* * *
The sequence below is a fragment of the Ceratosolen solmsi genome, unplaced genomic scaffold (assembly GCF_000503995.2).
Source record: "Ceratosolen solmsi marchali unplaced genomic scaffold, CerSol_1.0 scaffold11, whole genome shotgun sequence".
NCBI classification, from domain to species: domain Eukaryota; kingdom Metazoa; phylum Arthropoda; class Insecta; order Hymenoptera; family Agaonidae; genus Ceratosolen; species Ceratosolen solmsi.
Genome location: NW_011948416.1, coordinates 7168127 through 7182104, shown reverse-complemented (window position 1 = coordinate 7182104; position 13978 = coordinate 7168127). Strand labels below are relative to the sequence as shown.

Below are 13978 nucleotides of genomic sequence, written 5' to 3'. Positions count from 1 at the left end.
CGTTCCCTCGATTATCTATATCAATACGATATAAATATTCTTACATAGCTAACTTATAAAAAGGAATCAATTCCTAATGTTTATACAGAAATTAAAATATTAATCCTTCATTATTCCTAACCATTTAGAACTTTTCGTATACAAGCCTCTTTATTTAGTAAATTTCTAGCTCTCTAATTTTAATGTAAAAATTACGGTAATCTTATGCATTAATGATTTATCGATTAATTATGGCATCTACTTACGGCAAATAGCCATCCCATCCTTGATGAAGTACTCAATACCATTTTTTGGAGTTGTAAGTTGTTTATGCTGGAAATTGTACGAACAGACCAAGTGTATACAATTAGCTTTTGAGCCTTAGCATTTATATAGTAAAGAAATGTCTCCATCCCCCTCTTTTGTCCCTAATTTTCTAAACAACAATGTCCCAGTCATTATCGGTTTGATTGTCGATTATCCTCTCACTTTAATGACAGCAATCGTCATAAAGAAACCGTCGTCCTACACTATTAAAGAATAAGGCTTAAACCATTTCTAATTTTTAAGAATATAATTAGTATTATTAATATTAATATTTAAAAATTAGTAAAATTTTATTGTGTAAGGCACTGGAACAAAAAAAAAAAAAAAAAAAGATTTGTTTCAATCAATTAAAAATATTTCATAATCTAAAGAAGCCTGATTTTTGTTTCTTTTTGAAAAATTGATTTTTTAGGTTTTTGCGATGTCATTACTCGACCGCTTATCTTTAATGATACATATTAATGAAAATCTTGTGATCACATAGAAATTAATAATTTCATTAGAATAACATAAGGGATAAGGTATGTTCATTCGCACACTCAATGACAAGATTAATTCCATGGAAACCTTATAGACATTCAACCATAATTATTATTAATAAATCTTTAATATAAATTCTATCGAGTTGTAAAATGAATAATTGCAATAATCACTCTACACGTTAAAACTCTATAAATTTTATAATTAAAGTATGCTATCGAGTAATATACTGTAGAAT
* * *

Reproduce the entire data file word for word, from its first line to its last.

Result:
The sequence below is a fragment of the Ceratosolen solmsi genome, unplaced genomic scaffold (assembly GCF_000503995.2).
Source record: "Ceratosolen solmsi marchali unplaced genomic scaffold, CerSol_1.0 scaffold11, whole genome shotgun sequence".
NCBI classification, from domain to species: domain Eukaryota; kingdom Metazoa; phylum Arthropoda; class Insecta; order Hymenoptera; family Agaonidae; genus Ceratosolen; species Ceratosolen solmsi.
Genome location: NW_011948416.1, coordinates 7168127 through 7182104, shown reverse-complemented (window position 1 = coordinate 7182104; position 13978 = coordinate 7168127). Strand labels below are relative to the sequence as shown.

Below are 13978 nucleotides of genomic sequence, written 5' to 3'. Positions count from 1 at the left end.
CGTTCCCTCGATTATCTATATCAATACGATATAAATATTCTTACATAGCTAACTTATAAAAAGGAATCAATTCCTAATGTTTATACAGAAATTAAAATATTAATCCTTCATTATTCCTAACCATTTAGAACTTTTCGTATACAAGCCTCTTTATTTAGTAAATTTCTAGCTCTCTAATTTTAATGTAAAAATTACGGTAATCTTATGCATTAATGATTTATCGATTAATTATGGCATCTACTTACGGCAAATAGCCATCCCATCCTTGATGAAGTACTCAATACCATTTTTTGGAGTTGTAAGTTGTTTATGCTGGAAATTGTACGAACAGACCAAGTGTATACAATTAGCTTTTGAGCCTTAGCATTTATATAGTAAAGAAATGTCTCCATCCCCCTCTTTTGTCCCTAATTTTCTAAACAACAATGTCCCAGTCATTATCGGTTTGATTGTCGATTATCCTCTCACTTTAATGACAGCAATCGTCATAAAGAAACCGTCGTCCTACACTATTAAAGAATAAGGCTTAAACCATTTCTAATTTTTAAGAATATAATTAGTATTATTAATATTAATATTTAAAAATTAGTAAAATTTTATTGTGTAAGGCACTGGAACAAAAAAAAAAAAAAAAAAAGATTTGTTTCAATCAATTAAAAATATTTCATAATCTAAAGAAGCCTGATTTTTGTTTCTTTTTGAAAAATTGATTTTTTAGGTTTTTGCGATGTCATTACTCGACCGCTTATCTTTAATGATACATATTAATGAAAATCTTGTGATCACATAGAAATTAATAATTTCATTAGAATAACATAAGGGATAAGGTATGTTCATTCGCACACTCAATGACAAGATTAATTCCATGGAAACCTTATAGACATTCAACCATAATTATTATTAATAAATCTTTAATATAAATTCTATCGAGTTGTAAAATGAATAATTGCAATAATCACTCTACACGTTAAAACTCTATAAATTTTATAATTAAAGTATGCTATCGAGTAATATACTGTAGAAT